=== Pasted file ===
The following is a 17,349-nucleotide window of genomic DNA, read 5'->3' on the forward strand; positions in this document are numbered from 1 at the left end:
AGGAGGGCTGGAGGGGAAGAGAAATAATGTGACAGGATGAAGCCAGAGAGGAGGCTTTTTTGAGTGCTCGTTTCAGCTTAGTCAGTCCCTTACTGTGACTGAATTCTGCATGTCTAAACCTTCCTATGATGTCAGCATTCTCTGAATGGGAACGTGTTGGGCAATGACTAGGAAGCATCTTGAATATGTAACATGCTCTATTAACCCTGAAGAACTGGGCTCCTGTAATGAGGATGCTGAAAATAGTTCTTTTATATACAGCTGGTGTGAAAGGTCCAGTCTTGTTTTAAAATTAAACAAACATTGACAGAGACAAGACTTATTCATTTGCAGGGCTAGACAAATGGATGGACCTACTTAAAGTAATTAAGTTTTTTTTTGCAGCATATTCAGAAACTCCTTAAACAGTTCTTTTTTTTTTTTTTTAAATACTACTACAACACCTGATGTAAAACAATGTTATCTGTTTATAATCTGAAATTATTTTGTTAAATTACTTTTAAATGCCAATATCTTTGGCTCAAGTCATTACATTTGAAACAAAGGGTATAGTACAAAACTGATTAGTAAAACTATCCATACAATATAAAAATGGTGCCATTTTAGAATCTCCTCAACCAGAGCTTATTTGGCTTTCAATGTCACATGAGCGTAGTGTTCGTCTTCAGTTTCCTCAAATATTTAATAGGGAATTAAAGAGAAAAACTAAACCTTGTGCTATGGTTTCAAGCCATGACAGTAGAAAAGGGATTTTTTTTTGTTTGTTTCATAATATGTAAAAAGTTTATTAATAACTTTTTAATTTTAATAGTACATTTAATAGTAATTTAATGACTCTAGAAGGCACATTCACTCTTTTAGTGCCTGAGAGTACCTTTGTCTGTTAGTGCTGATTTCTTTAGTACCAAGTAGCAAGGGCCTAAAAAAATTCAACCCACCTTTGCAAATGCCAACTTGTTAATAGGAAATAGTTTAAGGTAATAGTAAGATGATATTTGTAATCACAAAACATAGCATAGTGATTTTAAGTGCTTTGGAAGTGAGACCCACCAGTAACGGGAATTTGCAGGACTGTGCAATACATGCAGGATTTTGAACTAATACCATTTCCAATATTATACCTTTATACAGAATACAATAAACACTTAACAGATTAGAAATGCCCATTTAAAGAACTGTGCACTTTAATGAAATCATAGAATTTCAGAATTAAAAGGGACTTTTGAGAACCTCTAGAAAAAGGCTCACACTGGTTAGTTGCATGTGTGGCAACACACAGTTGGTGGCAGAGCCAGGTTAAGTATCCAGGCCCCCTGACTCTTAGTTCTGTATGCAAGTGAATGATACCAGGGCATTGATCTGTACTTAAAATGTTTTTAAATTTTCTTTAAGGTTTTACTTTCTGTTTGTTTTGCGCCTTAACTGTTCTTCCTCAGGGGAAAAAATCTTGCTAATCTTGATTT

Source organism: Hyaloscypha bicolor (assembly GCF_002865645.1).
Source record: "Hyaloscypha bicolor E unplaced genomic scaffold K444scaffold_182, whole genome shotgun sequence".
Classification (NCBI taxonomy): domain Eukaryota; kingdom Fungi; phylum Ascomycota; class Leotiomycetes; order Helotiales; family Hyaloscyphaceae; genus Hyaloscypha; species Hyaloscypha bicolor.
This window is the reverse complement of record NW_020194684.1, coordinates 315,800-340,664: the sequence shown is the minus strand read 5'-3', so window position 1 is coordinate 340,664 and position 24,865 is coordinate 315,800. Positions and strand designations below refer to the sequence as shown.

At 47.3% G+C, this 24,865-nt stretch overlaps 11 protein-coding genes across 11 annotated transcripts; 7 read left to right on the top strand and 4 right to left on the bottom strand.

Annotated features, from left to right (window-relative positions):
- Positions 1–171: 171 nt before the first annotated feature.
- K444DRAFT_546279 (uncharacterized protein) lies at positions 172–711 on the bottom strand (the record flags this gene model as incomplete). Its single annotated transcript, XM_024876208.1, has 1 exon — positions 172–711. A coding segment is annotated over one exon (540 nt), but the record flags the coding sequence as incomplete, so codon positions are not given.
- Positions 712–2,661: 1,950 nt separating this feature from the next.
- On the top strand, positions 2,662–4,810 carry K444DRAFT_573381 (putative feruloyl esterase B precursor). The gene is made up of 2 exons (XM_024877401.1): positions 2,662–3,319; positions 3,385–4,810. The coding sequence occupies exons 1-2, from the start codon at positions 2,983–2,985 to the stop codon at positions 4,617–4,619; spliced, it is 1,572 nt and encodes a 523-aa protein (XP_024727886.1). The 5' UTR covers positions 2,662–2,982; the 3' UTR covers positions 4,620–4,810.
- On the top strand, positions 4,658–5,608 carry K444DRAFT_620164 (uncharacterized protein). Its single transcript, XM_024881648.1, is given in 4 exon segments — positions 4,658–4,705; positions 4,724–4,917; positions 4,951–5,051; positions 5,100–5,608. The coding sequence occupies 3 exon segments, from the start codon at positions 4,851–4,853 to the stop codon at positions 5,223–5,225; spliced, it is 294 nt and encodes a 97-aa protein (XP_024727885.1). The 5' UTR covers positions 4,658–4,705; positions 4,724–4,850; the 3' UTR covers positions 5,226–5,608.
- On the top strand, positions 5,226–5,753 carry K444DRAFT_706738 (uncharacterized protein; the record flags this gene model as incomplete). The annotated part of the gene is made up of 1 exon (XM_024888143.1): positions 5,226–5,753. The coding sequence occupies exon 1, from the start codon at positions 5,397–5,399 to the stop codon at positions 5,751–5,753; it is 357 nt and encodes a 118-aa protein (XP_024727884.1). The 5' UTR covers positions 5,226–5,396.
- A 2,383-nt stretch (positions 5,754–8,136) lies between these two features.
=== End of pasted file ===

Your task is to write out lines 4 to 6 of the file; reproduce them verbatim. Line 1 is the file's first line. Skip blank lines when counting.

Source record: "Hyaloscypha bicolor E unplaced genomic scaffold K444scaffold_182, whole genome shotgun sequence".
Classification (NCBI taxonomy): domain Eukaryota; kingdom Fungi; phylum Ascomycota; class Leotiomycetes; order Helotiales; family Hyaloscyphaceae; genus Hyaloscypha; species Hyaloscypha bicolor.
This window is the reverse complement of record NW_020194684.1, coordinates 315,800-340,664: the sequence shown is the minus strand read 5'-3', so window position 1 is coordinate 340,664 and position 24,865 is coordinate 315,800. Positions and strand designations below refer to the sequence as shown.